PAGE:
When we speak of the Gospel, we always speak of the life to come and being in Heaven with our Lord. However, Qohelet has a repeated message and focus on the grave. From a Gospel presentation perspective, especially when it comes to a postmortem judgment, there is difficulty but no conflict. We will die. This is a promise and a guarantee. We do not know when it will happen. People in our world, even confessed Christians, are involved and living in things they should not be.
To many there is always time to get right with the Lord before the final breathe leaves out lungs. Sometimes we need the hard reminder that death is a certainty. We need to be ready at all times, and that is why Qohelet tells us to fear God and follow Him in the epilogue. Qohelet may not speak of the atonement or of the resurrection of the dead, but his last words are about how we will be judged for what we have done in this life.
Ecclesiastes Tells Us Judgment Is Coming
Notice how this judgment takes place after urging the listener to fear the Lord. To respect, honor, and worship the king of Kings is something we do out of love. Not because of something that we can get. This acceptance of the mercy and grace of God to live your life in association with his commandments is an act of faith. It is giving God control to change us and orient our minds towards his will so we can live as we should. This is what we normally would say about good works in the life of a Christian. It is a manifestation of a life changes by Christ. In a real way, this is similar to what Qohelet describes in the decalogue.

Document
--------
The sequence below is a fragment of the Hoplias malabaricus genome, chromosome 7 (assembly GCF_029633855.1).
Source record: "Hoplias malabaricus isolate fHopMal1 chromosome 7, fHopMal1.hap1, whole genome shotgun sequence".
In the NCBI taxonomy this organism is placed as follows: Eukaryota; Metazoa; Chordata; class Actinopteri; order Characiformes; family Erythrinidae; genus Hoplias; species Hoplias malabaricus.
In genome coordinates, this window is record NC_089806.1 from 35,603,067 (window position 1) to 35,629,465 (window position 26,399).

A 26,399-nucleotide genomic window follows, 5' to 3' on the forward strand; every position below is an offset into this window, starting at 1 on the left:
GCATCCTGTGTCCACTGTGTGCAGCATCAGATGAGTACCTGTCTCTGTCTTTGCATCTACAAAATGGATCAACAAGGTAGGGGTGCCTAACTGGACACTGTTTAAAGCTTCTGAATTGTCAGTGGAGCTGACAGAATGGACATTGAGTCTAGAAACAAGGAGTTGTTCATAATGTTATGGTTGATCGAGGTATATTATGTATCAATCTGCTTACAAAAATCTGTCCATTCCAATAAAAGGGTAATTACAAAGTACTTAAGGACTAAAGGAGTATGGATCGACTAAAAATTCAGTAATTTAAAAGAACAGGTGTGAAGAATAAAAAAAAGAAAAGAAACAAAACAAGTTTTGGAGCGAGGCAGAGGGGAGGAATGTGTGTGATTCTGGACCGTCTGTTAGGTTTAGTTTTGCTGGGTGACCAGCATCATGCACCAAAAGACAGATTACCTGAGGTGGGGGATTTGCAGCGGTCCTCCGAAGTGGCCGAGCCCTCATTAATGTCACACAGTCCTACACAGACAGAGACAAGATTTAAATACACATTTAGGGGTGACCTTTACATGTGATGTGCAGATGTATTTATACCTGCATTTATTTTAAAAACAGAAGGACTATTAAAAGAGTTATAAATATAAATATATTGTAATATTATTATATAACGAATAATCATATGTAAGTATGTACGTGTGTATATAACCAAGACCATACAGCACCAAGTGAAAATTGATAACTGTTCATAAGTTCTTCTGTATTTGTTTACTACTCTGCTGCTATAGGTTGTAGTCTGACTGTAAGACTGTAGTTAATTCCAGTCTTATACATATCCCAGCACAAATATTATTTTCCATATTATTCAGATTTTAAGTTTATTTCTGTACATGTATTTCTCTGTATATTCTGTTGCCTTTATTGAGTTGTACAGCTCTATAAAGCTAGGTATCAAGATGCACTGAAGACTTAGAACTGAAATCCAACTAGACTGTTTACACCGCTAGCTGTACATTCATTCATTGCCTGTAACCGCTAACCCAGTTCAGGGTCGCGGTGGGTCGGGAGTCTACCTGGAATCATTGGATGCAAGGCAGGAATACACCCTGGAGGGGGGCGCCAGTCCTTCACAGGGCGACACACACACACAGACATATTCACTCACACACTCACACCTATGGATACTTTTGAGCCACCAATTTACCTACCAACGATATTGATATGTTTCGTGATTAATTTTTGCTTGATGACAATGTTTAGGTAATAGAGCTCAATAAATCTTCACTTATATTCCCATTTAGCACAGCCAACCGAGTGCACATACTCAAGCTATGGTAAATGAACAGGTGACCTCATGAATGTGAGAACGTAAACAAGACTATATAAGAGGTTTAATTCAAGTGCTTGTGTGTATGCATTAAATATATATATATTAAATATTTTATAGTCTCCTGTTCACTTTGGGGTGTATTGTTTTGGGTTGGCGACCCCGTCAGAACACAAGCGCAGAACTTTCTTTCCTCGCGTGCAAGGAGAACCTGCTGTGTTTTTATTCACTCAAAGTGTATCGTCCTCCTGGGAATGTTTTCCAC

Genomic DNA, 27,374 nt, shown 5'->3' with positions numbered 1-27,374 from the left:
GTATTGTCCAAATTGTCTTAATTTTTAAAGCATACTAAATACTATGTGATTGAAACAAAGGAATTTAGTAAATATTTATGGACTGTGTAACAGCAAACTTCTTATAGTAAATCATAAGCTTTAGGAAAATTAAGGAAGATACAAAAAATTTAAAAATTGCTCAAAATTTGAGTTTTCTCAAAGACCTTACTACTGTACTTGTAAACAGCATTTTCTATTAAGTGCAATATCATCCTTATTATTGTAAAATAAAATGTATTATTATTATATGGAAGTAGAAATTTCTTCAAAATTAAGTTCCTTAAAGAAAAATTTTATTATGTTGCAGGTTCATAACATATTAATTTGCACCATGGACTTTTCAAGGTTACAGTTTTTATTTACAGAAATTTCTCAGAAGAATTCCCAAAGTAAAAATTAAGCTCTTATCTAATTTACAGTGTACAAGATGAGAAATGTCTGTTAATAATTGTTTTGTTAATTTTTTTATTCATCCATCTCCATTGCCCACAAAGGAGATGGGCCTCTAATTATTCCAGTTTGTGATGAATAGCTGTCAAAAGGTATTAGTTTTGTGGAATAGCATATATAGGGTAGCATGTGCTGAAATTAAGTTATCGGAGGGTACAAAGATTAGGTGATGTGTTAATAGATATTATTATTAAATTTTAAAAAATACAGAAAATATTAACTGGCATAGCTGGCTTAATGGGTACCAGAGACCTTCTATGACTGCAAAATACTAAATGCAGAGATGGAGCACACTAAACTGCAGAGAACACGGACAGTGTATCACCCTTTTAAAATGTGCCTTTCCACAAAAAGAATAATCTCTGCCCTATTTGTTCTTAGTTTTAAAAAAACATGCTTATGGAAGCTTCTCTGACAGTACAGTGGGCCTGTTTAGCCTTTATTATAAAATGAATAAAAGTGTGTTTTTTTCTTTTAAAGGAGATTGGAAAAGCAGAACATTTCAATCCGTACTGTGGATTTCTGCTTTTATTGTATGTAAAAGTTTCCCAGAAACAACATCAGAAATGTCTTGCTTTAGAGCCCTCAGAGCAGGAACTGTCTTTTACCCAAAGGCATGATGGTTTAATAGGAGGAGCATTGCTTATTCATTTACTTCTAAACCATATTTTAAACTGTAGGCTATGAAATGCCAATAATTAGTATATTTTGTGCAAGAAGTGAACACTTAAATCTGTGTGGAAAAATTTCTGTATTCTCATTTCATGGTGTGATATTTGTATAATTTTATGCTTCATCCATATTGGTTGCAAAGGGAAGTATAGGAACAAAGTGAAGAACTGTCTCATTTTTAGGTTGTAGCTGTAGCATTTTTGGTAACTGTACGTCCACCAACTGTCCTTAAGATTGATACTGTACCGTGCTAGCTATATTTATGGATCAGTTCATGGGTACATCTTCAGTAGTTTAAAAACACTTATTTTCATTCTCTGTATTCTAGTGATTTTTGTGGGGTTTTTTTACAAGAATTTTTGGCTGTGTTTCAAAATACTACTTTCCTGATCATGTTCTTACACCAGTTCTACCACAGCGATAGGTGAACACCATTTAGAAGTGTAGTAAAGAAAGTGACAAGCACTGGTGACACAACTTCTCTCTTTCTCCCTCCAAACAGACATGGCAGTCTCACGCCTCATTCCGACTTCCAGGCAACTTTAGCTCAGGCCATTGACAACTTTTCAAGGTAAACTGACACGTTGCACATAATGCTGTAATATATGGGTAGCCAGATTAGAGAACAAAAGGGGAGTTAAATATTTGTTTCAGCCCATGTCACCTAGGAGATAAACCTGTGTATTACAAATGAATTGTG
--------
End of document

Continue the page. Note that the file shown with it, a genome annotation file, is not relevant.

As Christians we believe and speak of the resurrection whenever possible. One cannot have a resurrection without first facing what faces all of us…death. Qohelet reminds us that we cannot earn grace no matter how many great things we do. While we are on this Earth we are to enjoy every blessing that is given from on high, be grateful for it, and keep the proper perspective.
The Gospel And Ecclesiastes
It is possible to make a Gospel presentation from Ecclesiastes. It will be nuanced, and one would still need to bring New Testament sources into the mix, but most would do that anyway. Qohelet is shocking, and it rocks our core. When sharing the Gospel we have this need to make it clean, and if we are honest we do not like when difficulties arise. Ecclesiastes supplies us with those difficulties because it deals with he human condition.
Life is not easy, and we should not present the Gospel in such a manner to say that one’s problems will go away if they accept Jesus into their heart. This is dishonest and we render a new found faith as vanity when the first sign of trouble arises. Qohelet shows us these issues, and shows us a God who is with us in those issues, Qohelet also shows us that life is so much more when God is in our lives. It gives us new perspective and a meaning to what is happening.